Following on from our very wet start to 2018 it was no great surprise that we should encounter a Pied Heron around Broome on our return from our trip to more southern areas of Western Australia. We had in fact encountered a lone Pied Heron on September 6th 2017 close to Broome, but it did not remain at the ephemeral lake for even a day to enable other local bird watchers to observe it. The observation of the initial two Pied Herons on March 1st 2018 was only to be the start of what turned out to be a good number of Pied Herons to the Broome area this year so far. Thankfully the Pied Herons were feeding very close to the highway, because it has been impossible to leave the bitumen in a vehicle for several months due to the land being so saturated. The peak number of Pied Herons that we observed at any time was fourteen individuals and they remained together for several weeks feeding together, but we did not establish where they may be roosting. There are some groups of dense trees where Nankeen Night-Herons are known to roost, so they probably joined them after dusk.

Pied Herons

Pied Heron and Glossy Ibis

When the land was really flooded and saturated even the White-necked Herons took a break from standing in the water by standing on the gates to the station on the edge of the highway and often the Pied Herons would join them. Pied Herons are a very small bird and having the two species side by side helps to demonstrate that!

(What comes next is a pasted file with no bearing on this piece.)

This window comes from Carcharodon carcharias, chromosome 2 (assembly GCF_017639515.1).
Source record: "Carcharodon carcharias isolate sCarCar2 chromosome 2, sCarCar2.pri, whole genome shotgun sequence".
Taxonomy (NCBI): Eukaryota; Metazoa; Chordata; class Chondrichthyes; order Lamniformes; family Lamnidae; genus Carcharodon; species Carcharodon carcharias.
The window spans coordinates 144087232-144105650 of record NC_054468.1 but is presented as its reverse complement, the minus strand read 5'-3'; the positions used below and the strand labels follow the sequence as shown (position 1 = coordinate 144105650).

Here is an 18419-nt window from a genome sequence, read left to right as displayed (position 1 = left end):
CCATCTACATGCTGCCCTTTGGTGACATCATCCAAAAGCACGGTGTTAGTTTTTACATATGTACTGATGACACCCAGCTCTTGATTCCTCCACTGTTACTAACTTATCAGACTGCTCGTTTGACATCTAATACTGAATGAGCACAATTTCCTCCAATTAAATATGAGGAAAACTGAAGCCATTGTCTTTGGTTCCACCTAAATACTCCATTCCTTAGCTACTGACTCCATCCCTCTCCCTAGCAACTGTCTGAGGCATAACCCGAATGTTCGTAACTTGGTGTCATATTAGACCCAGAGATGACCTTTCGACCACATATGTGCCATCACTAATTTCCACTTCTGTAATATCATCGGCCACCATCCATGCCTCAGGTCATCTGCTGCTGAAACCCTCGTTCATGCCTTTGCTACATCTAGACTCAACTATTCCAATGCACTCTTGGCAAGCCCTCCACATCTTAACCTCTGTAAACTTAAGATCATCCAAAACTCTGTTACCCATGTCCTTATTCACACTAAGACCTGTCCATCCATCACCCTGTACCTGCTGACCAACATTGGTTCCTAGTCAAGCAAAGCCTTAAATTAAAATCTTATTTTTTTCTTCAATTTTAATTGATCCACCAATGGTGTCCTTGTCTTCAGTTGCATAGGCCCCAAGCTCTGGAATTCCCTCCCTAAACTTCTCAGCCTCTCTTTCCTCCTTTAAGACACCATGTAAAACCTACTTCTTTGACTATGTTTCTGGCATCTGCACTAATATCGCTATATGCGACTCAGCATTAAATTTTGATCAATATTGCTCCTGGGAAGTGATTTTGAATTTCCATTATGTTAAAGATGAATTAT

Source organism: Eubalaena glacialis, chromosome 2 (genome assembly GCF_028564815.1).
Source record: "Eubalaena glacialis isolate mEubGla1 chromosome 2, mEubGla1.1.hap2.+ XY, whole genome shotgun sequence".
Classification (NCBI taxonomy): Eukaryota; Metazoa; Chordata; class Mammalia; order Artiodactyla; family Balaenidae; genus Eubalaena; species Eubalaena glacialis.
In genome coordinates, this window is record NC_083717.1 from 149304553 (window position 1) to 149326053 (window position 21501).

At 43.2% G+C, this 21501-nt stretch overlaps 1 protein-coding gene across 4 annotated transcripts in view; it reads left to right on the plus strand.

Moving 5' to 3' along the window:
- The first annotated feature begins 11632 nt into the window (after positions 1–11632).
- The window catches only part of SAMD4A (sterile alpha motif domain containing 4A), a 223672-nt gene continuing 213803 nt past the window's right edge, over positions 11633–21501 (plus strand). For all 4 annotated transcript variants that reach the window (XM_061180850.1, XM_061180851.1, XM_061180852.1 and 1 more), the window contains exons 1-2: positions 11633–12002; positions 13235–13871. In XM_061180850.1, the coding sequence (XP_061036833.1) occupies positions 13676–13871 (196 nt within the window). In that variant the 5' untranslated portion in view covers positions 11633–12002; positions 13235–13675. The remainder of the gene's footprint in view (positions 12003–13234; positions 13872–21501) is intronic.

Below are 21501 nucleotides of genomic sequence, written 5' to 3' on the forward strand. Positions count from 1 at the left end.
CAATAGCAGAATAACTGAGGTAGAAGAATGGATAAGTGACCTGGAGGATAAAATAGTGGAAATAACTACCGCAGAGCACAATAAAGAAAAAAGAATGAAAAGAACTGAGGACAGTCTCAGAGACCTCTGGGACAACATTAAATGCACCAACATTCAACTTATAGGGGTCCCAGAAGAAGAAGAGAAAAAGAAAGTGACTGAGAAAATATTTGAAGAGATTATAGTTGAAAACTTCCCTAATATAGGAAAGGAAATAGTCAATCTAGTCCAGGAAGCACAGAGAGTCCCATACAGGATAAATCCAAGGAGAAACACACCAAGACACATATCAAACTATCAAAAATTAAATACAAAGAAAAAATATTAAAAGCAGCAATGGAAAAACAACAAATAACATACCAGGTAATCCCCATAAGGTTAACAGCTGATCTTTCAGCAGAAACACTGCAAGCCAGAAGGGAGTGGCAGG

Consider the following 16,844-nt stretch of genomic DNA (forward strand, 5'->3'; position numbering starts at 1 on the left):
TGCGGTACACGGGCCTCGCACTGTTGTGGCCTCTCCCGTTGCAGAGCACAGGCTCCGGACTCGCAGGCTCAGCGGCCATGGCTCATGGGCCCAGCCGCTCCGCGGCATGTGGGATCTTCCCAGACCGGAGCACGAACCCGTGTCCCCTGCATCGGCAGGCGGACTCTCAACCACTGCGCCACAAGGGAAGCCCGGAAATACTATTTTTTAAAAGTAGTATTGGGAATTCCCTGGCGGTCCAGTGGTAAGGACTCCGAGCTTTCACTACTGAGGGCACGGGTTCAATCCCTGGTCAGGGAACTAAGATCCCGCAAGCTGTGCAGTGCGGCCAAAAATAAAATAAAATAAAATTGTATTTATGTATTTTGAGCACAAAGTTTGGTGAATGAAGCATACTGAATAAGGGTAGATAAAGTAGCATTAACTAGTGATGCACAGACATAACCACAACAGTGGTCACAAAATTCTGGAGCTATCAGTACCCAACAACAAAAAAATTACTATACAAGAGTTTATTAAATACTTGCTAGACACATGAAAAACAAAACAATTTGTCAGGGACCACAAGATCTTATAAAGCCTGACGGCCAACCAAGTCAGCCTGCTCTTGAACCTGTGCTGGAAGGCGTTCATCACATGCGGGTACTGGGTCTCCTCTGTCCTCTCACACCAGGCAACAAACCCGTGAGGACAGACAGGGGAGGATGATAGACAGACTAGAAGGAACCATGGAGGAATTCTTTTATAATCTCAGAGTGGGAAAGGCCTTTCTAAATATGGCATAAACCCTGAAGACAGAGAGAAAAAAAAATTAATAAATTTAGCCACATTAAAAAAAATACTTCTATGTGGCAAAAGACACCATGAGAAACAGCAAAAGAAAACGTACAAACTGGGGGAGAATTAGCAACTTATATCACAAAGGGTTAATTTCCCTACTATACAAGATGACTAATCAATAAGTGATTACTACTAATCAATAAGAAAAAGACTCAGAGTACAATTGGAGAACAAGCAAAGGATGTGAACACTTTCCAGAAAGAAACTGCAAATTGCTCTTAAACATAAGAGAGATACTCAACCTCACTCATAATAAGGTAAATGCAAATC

White-necked Herons and Pied Herons

As the land dried the fourteen Pied Herons moved closer to town, but remained close to the highway and were easily observed from your vehicle. What was of particular interest was the presence of a rufous morph Pied Heron among the fourteen birds. The rufous morph of the Pied Heron has only recently been described in The Australian Bird Guide and had not been described in previous field guides. There is no white plumage on the rufous morph Pied Heron and it was accepted by the other Pied Herons and they all fed together.

Rufous morph Pied Heron with Pied Herons and Black-winged Stilt

The land around Broome continues to dry out and we have not had rain for several months now. The Pied Herons have slowly dispersed and the last time we saw one close to the highway was on May 20th. It is a mystery as to where the Pied Herons came from to the north of Broome and where they have now gone, but it was really good to see them return to Broome once again this year in such good numbers.

The Australian Shelduck that we first observed on May 2nd approximately 55kms/34 miles from Broome has now moved closer to town. As with any of these big rain events when anything can and will show up it is always a mystery as to where these bird species come from and where they go next.

Written by Clare M
Clare and her husband, Grant, have lived permanently in Broome, Western Australia since 1999 after living in various outback locations around Western Australia and Darwin. She has lived in the Middle East and the United States and traveled extensively in Europe. She monitors Pied Oystercatchers breeding along a 23km stretch of Broome's coastline by bicycle and on foot. She chooses not to participate in social media, but rather wander off into the bush for peace and tranquility. Thankfully she can write posts in advance and get away from technology!